If you're actually interested in understanding the bill, you don't need to be "provided with actual quotations." You can find them on your own. In your comment here, you cited from HR 3200 (pdf). And just a few lines before the text you cited, HR 3200 says this: "Section 1861 of the Social Security Act (42 U.S.C. 1395x) is amended" (see p. 424 in Adobe Reader). Yesterday you had time to post 17 comments in this thread, propagating falsehoods. But did you have time to take a look at Section 1861? I guess not. This tends to create the impression that you're interested in propagating falsehoods, and not particularly interested in understanding HR 3200.

Yesterday, hours before you whined about your alleged right to be "provided with actual quotations," Richard Johnston had already explained the relationship between HR 3200 and the Social Security Act. And last night, 21 minutes after you whined about your alleged right to be "provided with actual quotations," I cited the factcheck article which provides links to HR 3200 and to the Social Security Act, and which explains how to find and comprehend the "actual quotations." Since then we haven't heard from you.

Since you had time yesterday for 17 comments, as late as 9:41 pm, hopefully today you'll have time for one comment where you take responsibility for propagating falsehoods.

And if you're really this inept at reading a statute, then one month or a thousand months is not going to be enough to remedy your impairment. As Oren has pointed out, the problem is not that you haven't had enough time to read the bill's details. The problem is that the GOP opposes the bill ideologically, and is willing to fight the bill by saying it says things that it doesn't say. But I guess this is a pretty good inadvertent endorsement. If the GOP can't fight the bill without making things up, that suggests they can't actually find anything in the actual bill that's actually bad.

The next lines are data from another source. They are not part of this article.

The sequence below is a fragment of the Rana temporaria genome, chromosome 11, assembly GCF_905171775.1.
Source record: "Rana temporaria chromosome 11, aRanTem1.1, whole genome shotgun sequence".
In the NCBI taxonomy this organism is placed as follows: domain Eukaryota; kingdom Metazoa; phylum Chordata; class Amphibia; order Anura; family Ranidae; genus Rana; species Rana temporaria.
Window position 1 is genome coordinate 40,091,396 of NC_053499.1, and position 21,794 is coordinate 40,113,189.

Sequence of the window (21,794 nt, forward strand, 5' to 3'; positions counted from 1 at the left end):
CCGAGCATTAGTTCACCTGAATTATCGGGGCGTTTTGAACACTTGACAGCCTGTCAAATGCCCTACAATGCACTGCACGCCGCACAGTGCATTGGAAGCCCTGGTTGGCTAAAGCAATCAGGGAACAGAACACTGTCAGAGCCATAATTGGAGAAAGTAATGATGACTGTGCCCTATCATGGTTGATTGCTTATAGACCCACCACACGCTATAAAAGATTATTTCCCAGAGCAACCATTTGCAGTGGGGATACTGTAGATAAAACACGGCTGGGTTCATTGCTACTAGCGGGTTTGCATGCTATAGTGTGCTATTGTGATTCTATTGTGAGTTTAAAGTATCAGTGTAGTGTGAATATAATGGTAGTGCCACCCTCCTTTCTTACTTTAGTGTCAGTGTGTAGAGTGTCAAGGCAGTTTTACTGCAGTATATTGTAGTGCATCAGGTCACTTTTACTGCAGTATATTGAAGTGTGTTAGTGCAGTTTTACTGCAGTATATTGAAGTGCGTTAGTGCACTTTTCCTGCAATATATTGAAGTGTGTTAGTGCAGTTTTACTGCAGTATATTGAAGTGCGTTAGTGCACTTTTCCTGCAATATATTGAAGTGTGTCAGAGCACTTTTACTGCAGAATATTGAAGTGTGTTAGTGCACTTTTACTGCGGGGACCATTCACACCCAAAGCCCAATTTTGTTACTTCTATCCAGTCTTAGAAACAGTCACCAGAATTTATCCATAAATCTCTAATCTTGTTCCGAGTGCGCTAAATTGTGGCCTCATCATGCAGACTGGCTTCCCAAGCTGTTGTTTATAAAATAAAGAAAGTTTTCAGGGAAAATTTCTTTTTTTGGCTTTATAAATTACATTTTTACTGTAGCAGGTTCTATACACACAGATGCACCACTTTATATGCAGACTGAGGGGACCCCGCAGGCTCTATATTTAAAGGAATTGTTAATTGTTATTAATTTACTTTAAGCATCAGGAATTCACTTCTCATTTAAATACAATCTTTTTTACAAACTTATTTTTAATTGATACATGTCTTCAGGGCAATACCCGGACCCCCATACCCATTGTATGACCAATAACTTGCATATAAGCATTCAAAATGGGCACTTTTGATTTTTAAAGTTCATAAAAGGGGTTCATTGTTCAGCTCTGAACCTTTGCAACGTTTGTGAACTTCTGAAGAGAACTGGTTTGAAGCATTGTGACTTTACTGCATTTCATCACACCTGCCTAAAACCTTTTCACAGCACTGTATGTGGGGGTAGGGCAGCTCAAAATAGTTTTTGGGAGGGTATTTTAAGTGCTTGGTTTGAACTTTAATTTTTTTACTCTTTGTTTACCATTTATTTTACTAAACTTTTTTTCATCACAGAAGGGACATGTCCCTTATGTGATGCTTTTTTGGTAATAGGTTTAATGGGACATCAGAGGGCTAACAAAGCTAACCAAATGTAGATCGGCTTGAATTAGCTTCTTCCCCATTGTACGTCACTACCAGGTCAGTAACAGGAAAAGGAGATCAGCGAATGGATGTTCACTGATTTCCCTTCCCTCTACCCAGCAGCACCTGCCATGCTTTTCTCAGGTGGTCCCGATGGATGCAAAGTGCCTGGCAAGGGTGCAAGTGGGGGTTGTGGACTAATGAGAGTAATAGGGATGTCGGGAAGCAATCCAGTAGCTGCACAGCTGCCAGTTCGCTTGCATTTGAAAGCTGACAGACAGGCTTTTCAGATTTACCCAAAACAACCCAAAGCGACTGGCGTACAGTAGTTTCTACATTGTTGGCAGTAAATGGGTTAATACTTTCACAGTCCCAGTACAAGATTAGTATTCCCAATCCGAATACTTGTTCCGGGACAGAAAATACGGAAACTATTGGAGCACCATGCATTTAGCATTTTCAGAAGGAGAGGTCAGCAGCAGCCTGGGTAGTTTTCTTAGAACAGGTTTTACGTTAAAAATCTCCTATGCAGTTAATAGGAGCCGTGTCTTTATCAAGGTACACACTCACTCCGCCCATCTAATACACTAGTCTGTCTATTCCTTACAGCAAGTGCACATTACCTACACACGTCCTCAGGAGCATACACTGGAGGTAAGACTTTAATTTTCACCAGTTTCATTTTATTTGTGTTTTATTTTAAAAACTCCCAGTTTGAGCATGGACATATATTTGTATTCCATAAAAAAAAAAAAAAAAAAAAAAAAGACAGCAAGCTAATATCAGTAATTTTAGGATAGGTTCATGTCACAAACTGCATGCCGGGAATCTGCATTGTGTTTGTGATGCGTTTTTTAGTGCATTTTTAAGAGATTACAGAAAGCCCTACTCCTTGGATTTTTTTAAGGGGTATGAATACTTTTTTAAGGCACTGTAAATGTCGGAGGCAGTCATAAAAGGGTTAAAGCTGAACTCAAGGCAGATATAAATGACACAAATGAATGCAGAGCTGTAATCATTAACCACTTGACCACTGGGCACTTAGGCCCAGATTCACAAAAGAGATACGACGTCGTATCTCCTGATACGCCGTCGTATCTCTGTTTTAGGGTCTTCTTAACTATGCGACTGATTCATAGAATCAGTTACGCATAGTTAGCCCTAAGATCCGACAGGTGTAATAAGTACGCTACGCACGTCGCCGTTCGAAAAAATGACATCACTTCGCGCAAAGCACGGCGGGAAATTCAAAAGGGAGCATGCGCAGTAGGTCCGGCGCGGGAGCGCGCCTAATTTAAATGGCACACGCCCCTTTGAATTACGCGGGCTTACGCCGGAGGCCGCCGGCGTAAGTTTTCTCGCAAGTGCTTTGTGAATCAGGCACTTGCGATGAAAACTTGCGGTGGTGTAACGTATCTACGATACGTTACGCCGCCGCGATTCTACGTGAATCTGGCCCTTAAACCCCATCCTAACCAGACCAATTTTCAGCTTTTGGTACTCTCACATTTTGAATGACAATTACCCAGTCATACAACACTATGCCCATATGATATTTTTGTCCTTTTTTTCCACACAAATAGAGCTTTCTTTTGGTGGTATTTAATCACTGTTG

=================
cato:

why would you bother with such a fundamentally dishonest dialogue?


When the GOP shows off its affinity for fundamentally dishonest dialogue, it discredits itself, and thereby provides an inadvertent public service. I'm glad to support this process.

it doesn't matter that the fence sitters won't be personally swayed by reading those details, as long as they are by someone else's hand


English translation: ignorant GOP followers will happily swallow lies (i.e., fabricated "details") fed to them by dishonest GOP leaders.
8.8.2009 11:54am
Duracomm (mail):
Have any of the healthcare reform advocates ever considered the possible hazards and unintended consequences of passing a monstrously large bill, that nobody really understands, without allowing time for a thorough review of every part of it?

Its not like we don't have plenty examples of the problems poorly thought out legislation can cause.

The End of Vintage Kids' Books?
The legislation, which passed with strong bipartisan support, was a reaction to lead's being discovered on and in thousands of imported toys, mostly from China, in 2007. It restricts lead content in products designed for children age 12 and younger to 600 parts per million by weight; the threshold drops to 300 parts per million in August of this year. Items as varied as bikes and jewelry are affected.

So are books such as "Madeleine," "Goodnight Moon" and "Corduroy."
8.8.2009 1:02pm
jukeboxgrad (mail):
without allowing time for a thorough review


English translation: without allowing more time for the GOP to make things up.